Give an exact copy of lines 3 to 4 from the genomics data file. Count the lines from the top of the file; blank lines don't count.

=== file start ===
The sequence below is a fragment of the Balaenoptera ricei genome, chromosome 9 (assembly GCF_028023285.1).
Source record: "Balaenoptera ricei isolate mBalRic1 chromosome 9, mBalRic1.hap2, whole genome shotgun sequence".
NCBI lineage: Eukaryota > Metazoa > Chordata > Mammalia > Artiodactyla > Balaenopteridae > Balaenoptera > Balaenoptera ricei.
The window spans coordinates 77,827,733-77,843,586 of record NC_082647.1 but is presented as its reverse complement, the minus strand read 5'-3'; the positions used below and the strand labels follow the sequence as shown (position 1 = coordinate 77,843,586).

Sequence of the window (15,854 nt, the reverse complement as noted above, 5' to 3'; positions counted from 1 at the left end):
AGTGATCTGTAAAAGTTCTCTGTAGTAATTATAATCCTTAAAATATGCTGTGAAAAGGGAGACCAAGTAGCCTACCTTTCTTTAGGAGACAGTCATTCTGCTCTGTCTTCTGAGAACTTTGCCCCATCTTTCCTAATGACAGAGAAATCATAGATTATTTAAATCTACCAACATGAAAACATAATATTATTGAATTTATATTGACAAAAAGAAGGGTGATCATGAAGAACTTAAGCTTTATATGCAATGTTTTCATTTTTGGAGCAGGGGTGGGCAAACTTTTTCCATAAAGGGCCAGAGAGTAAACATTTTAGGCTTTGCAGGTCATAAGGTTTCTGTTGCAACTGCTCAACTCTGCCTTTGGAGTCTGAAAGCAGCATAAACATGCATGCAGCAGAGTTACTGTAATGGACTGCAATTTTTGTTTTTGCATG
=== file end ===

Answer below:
NCBI lineage: Eukaryota > Metazoa > Chordata > Mammalia > Artiodactyla > Balaenopteridae > Balaenoptera > Balaenoptera ricei.
The window spans coordinates 77,827,733-77,843,586 of record NC_082647.1 but is presented as its reverse complement, the minus strand read 5'-3'; the positions used below and the strand labels follow the sequence as shown (position 1 = coordinate 77,843,586).